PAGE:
Morgan Lewis & Bockius is a global full-service law firm with the size and scope to service every need of life sciences companies. Next to financial services, life sciences is the firm's largest practice area. The firm has offices across the world and is particularly well known for its regulatory capabilities based out of Washington DC. Stephen Paul Mahinka leads the firm's life sciences practice; he also founded the FDA regulatory practice and has led the antitrust practice. Through his interest in product lifecycle development, he was integral to changing the firm's management structure to an industry-based approach around the year 2000. This has shaped the firm's hiring moves and geographic expansions within the last 15 years. The firm is now active in about 40 percent more areas, having expanded its West Coast capabilities through its acquisition of the Brobeck, Phleger & Harrison firm in 2003 and boosted East Coast capabilities with the acquisition of Bingham McCutcheon. Morgan has extended its IP capabilities, and Chicago and California are home to many of the firm's patents litigators, who deal regularly with Hatch Waxman and biosimilars issues. Integral to this turn of events was this year's addition of four K&L Gates partners including 2016 LMG Life Sciences Star Michael Abernathy who have expertise in drug patent litigation in federal district courts and before the U.S. International Trade Commission Today, Morgan services both startups and established companies in corporate structuring, formation, and funding, while also protecting technology on the patent, trademark, and FDA exclusivity ends. Additionally, Morgan Lewis has the R&D capabilities to assist with agreements, clinical trials, regulatory approvals, and clinical trials. Morgan Lewis prides itself on its team-oriented work culture.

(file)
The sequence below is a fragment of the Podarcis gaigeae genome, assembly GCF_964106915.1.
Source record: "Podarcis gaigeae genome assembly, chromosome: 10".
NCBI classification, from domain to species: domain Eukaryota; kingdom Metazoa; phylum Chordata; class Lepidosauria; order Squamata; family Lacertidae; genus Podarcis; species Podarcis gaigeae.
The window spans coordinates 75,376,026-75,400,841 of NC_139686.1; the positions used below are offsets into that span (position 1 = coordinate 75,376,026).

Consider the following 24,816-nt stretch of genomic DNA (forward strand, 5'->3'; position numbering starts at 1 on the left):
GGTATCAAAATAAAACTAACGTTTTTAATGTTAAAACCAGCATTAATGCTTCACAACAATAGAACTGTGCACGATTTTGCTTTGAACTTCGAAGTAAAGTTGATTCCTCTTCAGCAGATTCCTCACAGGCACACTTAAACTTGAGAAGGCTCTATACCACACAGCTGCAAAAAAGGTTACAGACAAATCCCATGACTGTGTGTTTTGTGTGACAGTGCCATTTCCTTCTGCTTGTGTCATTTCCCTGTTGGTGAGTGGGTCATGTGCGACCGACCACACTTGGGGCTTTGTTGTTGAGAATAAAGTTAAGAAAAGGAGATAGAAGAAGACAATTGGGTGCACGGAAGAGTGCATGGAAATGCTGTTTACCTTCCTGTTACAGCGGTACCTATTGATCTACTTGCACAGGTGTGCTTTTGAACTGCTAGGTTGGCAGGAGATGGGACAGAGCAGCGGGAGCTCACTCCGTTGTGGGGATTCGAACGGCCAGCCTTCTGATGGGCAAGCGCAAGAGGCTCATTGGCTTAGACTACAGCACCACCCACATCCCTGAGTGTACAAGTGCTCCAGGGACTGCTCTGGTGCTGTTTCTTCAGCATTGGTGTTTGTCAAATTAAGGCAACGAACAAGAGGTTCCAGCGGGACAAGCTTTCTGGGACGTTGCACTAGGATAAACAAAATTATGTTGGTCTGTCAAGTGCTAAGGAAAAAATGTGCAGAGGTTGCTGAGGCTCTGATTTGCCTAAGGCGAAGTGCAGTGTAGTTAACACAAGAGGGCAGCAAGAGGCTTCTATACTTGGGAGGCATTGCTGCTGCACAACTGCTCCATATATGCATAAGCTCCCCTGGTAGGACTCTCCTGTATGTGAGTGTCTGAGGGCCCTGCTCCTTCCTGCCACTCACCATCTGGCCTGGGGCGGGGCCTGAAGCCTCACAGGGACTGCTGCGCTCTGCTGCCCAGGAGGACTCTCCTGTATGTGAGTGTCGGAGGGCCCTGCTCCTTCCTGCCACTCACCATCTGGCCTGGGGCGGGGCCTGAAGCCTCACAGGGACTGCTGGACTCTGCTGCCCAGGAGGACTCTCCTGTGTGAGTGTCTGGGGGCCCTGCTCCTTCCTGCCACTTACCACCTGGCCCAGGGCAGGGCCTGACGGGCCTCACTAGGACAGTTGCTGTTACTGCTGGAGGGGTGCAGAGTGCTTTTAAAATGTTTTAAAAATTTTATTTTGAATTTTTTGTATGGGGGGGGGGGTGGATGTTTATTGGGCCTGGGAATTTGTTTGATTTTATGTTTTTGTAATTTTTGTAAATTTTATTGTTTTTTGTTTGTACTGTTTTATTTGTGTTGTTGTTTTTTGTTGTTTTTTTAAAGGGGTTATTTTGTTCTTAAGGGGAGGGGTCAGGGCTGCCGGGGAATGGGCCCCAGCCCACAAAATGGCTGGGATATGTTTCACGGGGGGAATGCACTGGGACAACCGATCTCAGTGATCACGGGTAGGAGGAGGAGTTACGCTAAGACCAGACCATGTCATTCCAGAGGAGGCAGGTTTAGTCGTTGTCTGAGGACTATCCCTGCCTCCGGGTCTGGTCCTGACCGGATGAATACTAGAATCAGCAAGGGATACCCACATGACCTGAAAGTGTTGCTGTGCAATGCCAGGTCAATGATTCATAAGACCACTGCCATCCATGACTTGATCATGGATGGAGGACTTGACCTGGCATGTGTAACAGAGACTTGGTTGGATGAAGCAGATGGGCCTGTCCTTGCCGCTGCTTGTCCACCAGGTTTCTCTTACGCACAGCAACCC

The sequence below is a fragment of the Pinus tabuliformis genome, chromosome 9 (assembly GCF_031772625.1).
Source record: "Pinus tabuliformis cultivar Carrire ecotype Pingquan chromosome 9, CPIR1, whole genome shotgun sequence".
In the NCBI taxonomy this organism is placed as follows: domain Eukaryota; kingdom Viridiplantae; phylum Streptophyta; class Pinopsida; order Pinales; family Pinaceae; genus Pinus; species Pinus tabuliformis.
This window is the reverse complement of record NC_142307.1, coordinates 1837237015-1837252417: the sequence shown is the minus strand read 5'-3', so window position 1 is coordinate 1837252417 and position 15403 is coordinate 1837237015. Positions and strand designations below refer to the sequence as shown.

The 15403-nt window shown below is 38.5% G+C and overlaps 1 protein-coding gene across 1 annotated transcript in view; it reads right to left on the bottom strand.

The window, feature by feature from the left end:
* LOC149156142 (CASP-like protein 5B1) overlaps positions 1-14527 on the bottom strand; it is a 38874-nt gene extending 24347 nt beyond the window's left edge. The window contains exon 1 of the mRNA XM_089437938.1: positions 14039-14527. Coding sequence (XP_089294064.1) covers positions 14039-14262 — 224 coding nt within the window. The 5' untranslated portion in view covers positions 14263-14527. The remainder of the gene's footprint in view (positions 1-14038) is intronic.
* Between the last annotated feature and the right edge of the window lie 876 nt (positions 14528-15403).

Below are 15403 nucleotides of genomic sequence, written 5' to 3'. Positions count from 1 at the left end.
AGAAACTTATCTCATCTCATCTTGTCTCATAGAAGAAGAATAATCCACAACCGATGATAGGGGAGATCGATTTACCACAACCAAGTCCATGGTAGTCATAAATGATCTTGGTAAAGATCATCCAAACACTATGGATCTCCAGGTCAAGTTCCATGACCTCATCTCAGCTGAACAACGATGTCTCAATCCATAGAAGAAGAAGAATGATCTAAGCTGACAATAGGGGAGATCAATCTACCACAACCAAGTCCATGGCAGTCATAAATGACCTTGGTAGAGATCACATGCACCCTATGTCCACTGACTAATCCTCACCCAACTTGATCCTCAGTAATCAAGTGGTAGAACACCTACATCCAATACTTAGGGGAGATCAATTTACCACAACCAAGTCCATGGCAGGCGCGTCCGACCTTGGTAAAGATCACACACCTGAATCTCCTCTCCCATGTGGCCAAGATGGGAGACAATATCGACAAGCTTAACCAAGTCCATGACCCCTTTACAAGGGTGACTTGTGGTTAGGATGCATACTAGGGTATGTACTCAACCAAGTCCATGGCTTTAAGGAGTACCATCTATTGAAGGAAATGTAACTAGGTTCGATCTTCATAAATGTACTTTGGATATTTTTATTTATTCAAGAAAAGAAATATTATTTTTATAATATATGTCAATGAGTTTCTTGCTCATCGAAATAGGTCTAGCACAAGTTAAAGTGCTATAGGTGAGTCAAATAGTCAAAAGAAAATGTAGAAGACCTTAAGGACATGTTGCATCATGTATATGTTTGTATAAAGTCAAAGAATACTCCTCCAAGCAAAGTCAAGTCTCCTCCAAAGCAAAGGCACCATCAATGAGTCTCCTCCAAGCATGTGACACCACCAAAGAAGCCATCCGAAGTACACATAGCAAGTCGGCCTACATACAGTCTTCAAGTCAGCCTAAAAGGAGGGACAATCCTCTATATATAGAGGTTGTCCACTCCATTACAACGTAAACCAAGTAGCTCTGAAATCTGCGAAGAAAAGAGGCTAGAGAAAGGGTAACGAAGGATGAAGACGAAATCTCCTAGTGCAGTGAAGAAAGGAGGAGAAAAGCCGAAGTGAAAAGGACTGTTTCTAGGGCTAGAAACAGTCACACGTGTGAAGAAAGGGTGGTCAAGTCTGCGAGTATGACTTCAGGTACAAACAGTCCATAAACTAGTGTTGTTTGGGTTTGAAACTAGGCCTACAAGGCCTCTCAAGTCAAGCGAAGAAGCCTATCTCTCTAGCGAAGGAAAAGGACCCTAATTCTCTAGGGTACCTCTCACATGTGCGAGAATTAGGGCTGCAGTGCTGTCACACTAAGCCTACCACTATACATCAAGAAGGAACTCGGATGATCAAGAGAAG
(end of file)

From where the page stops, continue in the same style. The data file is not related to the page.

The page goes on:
The regulatory practice comprises FDA, healthcare, and regulatory capabilities. Kathleen Sanzo, a 2016 addition to the LMG Life Sciences Hall of Fame is an FDA practice leader active in foods, drugs, combination products, and diagnostics. She is one of a handful of leading drug lawyers in the nation and, with Mahinka, she has co-written the chapter on pharmaceutical marketing and promotion for a Food and Drug Law Institute treatise.
Donna Yesner is a valuable asset to the firm's general health-care reimbursement capabilities, specializing in government purchasing and contracting. The rising importance of e-health, telemedicine, and medical devices has raised FDA regulatory and corporate issues, as well as FCC and FTC regulation questions in the last couple of years. The Bingham merger allowed Morgan to expand into telecommunication, since Bingham has one of the leading telecommunications practice in the US. Michele Buenafe is a leading attorney in digital health issues who focuses her practice on counseling, pre-market issues, and postmarket compliance.